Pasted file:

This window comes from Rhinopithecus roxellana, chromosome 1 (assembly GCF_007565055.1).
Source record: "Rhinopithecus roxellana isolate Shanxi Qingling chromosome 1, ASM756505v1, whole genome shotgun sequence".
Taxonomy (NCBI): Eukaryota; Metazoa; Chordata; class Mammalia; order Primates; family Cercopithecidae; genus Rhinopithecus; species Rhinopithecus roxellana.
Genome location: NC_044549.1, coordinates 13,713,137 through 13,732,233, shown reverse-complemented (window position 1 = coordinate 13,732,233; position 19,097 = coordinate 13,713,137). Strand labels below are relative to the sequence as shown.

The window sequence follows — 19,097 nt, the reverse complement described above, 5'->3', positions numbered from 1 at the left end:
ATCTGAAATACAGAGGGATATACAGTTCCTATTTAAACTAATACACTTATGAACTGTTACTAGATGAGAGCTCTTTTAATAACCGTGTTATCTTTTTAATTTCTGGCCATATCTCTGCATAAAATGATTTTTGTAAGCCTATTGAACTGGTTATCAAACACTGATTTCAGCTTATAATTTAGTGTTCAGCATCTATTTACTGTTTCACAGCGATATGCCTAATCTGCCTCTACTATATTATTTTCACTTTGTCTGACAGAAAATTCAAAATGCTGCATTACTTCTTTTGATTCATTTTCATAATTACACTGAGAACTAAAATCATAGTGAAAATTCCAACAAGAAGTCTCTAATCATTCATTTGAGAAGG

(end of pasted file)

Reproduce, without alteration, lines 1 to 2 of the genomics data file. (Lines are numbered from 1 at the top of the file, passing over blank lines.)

This window comes from Rhinopithecus roxellana, chromosome 1 (assembly GCF_007565055.1).
Source record: "Rhinopithecus roxellana isolate Shanxi Qingling chromosome 1, ASM756505v1, whole genome shotgun sequence".